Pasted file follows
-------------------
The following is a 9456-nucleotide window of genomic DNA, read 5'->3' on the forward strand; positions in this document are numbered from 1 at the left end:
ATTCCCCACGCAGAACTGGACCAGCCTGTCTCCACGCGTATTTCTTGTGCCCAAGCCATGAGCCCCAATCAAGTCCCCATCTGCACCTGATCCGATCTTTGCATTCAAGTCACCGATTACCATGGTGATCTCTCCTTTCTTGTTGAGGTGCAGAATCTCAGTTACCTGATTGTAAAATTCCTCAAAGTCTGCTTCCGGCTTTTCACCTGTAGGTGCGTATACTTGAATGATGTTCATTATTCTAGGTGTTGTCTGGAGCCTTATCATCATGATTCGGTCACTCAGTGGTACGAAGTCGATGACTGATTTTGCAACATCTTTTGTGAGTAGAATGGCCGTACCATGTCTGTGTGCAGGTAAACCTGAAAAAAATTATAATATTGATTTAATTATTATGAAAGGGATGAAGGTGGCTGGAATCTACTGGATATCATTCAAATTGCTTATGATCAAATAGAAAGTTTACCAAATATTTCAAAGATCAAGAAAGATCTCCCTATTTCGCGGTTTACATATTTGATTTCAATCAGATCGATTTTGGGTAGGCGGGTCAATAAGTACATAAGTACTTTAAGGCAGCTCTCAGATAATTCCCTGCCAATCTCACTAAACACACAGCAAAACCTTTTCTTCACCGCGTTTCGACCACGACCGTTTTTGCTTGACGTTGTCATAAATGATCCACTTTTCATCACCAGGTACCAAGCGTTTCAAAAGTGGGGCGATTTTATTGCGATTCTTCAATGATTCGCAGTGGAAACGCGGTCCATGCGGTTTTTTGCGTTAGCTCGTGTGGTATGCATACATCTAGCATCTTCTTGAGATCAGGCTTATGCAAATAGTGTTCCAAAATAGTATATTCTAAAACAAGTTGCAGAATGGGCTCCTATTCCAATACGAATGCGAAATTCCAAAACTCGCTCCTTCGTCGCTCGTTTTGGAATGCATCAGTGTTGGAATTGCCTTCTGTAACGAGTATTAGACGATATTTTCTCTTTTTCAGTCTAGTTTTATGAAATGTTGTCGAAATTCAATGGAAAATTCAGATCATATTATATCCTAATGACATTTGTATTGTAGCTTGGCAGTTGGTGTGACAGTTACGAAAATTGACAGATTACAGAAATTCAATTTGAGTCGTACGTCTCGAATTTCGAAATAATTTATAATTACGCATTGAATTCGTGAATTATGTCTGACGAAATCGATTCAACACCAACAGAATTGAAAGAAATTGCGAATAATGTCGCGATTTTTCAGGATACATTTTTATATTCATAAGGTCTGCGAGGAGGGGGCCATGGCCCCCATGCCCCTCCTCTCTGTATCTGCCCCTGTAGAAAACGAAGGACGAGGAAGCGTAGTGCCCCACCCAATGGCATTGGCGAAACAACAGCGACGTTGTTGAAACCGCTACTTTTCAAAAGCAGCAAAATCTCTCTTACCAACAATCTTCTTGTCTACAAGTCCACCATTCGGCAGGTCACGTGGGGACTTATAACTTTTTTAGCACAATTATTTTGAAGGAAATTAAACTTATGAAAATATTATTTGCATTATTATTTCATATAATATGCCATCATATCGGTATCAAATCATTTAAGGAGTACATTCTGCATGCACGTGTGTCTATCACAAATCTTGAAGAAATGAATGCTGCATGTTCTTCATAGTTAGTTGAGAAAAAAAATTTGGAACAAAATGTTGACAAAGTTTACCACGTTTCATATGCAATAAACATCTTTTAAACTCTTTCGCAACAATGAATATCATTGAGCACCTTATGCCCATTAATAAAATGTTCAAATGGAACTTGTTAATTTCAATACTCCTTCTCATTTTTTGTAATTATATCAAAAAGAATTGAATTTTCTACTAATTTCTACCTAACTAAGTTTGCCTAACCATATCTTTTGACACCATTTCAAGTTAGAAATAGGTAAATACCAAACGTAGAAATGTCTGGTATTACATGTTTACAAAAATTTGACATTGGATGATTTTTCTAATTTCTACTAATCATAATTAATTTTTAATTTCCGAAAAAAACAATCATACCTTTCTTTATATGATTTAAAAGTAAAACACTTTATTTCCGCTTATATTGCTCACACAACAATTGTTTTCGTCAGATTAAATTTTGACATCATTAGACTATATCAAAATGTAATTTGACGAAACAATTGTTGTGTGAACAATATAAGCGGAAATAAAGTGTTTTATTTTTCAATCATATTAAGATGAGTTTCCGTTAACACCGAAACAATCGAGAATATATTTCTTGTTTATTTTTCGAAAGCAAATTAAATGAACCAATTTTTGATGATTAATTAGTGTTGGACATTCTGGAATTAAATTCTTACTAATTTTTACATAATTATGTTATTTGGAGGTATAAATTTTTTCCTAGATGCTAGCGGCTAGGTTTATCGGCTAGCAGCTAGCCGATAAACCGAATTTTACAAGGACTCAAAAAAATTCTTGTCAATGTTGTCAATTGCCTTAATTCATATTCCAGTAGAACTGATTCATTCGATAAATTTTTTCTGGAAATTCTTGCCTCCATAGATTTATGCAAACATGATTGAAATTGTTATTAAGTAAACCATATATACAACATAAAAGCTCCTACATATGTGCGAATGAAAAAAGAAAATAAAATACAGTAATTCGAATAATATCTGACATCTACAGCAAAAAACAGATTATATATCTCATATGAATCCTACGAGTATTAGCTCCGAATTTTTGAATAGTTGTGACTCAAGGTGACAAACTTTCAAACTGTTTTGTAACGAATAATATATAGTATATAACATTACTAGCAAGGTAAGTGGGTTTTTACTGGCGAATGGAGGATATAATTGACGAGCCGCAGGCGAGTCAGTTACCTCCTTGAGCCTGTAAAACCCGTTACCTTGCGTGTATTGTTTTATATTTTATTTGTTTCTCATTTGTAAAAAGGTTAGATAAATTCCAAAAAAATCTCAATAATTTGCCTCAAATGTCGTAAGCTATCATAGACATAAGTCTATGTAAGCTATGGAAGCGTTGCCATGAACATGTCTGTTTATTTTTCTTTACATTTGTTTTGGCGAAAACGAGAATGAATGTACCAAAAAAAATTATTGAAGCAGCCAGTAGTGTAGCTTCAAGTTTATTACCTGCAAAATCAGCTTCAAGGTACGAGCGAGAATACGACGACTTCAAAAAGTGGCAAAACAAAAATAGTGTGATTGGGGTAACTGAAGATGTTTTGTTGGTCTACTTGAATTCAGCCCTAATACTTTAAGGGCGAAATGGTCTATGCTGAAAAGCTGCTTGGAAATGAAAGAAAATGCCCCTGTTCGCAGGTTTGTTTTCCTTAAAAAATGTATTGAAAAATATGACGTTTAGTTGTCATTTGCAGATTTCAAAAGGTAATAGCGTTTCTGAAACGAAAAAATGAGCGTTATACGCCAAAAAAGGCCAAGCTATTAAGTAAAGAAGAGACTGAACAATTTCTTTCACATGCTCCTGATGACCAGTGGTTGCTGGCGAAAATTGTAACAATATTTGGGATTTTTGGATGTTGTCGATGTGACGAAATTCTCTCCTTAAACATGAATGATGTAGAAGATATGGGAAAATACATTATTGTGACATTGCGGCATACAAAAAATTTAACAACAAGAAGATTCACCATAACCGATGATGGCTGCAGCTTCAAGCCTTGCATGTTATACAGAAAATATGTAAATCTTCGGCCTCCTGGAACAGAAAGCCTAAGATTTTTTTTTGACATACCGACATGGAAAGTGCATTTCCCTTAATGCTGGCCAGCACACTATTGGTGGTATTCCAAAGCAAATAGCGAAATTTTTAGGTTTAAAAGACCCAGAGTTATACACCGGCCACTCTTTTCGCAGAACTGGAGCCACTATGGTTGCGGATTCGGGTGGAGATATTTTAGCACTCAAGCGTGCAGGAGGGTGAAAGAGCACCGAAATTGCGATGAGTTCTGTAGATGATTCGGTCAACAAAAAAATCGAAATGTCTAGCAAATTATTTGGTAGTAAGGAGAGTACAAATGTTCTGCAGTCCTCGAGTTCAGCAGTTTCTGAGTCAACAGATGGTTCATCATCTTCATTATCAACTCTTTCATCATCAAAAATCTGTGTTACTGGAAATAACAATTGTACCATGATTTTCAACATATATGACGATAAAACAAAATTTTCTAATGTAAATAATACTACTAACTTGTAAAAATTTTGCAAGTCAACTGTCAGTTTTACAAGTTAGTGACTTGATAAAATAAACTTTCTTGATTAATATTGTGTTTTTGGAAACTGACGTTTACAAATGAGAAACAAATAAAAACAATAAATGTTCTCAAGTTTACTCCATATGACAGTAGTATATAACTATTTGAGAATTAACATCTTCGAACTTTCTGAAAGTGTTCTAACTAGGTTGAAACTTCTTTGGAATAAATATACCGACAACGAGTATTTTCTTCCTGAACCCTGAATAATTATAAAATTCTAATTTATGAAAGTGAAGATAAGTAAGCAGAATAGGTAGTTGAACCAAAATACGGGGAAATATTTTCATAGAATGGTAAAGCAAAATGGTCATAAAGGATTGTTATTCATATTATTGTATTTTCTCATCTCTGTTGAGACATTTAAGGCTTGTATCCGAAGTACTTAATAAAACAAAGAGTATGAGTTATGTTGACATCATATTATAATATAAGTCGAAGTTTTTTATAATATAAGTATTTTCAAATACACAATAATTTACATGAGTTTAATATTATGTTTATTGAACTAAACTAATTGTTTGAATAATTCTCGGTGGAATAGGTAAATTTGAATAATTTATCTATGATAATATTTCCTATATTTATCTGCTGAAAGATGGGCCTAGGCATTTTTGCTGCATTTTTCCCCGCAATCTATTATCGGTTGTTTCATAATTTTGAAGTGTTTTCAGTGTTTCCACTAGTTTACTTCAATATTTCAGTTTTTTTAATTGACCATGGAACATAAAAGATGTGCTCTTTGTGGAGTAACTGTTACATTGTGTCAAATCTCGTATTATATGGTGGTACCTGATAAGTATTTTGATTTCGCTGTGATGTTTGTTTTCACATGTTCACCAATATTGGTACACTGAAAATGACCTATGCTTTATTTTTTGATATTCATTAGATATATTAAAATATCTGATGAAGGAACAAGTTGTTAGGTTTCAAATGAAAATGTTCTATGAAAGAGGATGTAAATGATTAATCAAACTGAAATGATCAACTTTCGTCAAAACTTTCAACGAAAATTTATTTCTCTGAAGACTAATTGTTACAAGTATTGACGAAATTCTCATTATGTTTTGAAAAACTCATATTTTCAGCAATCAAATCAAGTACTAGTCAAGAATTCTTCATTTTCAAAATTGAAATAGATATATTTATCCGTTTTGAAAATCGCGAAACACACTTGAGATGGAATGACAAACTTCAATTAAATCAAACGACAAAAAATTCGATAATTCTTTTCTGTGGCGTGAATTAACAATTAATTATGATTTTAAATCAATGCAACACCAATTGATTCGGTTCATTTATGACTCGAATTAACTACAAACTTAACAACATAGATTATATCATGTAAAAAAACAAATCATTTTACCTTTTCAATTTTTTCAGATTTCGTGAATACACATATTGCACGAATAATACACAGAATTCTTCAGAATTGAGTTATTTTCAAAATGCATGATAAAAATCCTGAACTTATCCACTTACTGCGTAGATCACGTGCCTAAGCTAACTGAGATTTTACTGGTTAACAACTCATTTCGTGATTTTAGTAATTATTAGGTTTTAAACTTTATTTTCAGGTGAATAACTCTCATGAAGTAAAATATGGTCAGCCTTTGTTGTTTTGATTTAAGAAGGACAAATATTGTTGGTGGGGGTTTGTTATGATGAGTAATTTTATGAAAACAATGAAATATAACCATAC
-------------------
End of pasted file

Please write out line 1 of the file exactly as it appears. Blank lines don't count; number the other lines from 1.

The following is a 9456-nucleotide window of genomic DNA, read 5'->3' on the forward strand; positions in this document are numbered from 1 at the left end: